I'm a professional resume writer (among other things). Clients regularly pay me to completely overhaul their resumes. Over the years I've amassed a large collection of well-written resumes. I would like to self-publish a book on Amazon on the topic of resume writing with lots of full resume examples as well as bullet point/resume section examples so that people can more easily write their own resume. (I've found that the problem with most of the books on the market is a lack of examples).
Initially I had tried to find a lawyer to help me understand how much of the content of each resume I needed to modify in order not to infringe on the copyright that I presumed my former clients’ owned.
Then, reading a copyright book I learned about the idea of copyright ownership. Since I am an independent contractor (I work for myself via my website, and since I have never used a formal contract with clients (and certainly never signed a ‘work for hire’ agreement with any of my clients), then the question I have for you is - do I own the copyright to the resumes that I have written over the years?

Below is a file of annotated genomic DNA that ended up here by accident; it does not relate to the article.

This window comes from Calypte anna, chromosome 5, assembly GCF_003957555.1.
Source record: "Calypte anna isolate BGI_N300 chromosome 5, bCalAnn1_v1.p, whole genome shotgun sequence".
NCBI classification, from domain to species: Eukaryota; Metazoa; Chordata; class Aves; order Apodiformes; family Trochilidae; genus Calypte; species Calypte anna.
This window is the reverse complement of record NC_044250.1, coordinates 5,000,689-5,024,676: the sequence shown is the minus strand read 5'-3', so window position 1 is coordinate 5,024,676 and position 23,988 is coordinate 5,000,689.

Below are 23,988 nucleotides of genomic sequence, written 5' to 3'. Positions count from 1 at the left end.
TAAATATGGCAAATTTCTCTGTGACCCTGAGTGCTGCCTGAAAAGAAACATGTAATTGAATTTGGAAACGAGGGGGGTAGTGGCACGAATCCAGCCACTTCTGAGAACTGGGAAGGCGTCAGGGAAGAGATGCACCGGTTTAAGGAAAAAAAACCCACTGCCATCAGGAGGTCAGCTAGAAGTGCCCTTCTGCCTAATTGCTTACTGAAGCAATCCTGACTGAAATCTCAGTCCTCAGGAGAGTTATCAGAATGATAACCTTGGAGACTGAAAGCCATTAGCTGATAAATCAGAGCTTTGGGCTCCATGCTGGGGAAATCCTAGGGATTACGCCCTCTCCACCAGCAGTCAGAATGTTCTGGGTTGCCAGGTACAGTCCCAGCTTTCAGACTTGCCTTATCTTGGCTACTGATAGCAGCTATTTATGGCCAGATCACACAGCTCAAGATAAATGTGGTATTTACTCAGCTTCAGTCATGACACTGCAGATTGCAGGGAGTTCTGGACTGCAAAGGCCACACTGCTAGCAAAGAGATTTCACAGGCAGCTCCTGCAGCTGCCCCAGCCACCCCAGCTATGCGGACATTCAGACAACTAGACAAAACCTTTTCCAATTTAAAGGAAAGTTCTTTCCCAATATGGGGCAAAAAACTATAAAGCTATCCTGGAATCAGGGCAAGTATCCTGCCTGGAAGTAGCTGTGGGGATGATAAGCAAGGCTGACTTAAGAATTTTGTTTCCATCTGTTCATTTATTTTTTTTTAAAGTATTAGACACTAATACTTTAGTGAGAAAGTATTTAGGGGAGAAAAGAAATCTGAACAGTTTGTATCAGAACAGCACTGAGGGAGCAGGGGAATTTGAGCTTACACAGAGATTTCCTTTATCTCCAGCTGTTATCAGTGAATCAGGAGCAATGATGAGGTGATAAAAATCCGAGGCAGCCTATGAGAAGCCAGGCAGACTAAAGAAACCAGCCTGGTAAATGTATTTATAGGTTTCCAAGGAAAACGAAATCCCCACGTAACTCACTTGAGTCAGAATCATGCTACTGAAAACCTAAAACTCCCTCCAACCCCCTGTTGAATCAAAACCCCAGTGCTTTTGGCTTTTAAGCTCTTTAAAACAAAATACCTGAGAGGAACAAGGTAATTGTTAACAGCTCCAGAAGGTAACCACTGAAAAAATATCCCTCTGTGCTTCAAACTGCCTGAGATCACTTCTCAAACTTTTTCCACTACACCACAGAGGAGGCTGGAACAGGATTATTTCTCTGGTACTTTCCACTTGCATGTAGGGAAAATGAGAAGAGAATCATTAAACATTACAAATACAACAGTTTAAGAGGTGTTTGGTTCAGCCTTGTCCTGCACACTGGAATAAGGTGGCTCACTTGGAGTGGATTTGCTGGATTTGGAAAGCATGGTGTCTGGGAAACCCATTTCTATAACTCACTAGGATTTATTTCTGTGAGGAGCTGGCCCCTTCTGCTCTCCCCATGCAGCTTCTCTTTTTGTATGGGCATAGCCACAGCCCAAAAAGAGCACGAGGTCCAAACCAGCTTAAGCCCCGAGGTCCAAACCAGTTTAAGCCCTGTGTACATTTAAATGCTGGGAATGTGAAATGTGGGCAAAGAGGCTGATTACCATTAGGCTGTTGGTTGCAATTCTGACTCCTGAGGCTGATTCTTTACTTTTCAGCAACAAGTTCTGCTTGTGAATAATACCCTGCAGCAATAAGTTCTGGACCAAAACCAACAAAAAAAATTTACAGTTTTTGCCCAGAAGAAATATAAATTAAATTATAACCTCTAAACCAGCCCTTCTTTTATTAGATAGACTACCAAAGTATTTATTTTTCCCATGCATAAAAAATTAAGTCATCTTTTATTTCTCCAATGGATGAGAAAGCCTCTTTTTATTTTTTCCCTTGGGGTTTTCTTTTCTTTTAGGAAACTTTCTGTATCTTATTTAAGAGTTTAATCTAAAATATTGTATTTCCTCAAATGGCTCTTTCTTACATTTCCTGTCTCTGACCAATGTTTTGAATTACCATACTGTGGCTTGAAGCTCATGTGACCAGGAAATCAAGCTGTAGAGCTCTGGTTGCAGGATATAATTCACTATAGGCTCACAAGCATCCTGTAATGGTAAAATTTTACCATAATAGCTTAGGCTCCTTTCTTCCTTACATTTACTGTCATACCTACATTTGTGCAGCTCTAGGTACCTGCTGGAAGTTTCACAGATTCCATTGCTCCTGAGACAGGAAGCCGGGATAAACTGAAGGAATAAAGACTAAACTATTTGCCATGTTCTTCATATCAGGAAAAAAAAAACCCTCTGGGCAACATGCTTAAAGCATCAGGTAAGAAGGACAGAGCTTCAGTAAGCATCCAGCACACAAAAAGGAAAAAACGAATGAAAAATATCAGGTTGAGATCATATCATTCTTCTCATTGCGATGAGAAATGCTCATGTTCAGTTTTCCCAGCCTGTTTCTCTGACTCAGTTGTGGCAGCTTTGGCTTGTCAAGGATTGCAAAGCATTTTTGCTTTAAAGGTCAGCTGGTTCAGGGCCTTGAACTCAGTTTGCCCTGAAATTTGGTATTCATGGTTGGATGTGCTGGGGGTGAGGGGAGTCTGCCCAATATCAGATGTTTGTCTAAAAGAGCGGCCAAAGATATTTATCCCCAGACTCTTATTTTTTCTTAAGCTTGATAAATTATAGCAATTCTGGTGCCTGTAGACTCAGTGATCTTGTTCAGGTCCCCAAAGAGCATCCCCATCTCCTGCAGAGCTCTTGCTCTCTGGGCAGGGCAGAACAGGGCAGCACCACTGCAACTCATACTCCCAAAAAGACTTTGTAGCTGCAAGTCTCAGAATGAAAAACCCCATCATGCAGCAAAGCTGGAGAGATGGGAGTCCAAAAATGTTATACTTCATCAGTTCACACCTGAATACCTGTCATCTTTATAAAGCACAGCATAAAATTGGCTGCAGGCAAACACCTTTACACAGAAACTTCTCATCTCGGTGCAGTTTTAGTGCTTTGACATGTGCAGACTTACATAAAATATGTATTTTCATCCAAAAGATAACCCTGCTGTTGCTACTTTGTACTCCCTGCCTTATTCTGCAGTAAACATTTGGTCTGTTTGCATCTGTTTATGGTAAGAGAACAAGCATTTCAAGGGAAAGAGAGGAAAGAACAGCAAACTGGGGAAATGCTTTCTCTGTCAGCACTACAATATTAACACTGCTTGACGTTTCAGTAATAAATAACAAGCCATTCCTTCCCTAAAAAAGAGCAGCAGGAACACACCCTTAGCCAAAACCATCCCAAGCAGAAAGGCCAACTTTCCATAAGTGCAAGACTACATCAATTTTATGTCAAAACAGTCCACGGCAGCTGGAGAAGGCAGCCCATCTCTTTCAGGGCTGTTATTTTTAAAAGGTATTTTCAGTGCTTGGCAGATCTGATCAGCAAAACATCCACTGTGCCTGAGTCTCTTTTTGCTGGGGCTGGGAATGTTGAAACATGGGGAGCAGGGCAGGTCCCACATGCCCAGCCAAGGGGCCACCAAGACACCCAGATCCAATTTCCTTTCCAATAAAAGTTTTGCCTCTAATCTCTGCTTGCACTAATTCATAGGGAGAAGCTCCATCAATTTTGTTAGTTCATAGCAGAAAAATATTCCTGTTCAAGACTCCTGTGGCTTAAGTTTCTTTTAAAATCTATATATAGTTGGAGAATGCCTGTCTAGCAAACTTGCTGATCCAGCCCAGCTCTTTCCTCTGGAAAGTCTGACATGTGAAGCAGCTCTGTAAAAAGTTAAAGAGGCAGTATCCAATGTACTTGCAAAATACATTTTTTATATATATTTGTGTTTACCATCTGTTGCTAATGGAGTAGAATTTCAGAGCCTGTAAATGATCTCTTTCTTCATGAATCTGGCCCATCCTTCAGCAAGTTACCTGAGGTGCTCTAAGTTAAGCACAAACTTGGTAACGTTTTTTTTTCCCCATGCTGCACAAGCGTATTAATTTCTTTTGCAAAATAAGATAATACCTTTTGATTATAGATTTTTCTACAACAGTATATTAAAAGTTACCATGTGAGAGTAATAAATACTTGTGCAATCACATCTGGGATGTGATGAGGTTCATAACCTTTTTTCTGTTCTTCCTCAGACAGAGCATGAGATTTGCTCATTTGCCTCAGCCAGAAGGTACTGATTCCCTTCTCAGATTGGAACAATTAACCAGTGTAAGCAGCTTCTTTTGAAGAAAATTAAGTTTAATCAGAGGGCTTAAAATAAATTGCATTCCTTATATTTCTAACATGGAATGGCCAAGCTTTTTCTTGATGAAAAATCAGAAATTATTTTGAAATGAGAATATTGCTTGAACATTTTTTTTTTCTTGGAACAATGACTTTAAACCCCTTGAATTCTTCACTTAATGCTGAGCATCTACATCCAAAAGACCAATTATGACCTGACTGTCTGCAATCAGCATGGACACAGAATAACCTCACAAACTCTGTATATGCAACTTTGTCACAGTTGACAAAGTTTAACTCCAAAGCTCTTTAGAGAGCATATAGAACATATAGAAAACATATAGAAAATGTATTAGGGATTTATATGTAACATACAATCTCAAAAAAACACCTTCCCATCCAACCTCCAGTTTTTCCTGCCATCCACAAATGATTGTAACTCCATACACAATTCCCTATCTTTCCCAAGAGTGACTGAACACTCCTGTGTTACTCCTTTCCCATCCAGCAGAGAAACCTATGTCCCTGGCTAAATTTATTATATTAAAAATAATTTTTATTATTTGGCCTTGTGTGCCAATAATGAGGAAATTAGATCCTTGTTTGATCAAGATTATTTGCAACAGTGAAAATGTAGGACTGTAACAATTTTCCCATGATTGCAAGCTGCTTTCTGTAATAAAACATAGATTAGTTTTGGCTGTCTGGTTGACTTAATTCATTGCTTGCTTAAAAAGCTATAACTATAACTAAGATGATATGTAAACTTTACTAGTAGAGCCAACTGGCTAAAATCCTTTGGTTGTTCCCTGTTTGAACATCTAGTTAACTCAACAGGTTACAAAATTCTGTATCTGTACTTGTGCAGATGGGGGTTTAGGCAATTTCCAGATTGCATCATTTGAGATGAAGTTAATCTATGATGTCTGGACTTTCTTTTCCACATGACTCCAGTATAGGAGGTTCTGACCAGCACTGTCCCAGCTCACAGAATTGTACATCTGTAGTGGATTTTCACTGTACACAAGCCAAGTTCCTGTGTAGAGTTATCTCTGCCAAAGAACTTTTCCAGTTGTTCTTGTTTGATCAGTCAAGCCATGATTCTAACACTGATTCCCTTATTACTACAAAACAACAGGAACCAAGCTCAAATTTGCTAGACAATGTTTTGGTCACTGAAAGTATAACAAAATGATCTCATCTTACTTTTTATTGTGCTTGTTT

The intuitive answer seems to be ‘no’ but the legal answer seems to be ‘yes’. Have you ever dealt with this specific question before? I was not able to find anything online about it - yet it seems to be a rather important question since many people have their resumes written for them each year and probably assume that they are the ‘owner’ of their resume (since it derives from their personal life story).
As far as my book goes - does this mean that (in theory) I could publish a resume I wrote for a past client (perhaps only changing their name/phone/address as a courtesy) with no legal ramifications whatsoever? Again, my intuition is ‘no’ but the legal answer seems to be ‘yes’. Of course, in practice, I would modify any resume I published significantly enough that the original client would not be identifiable.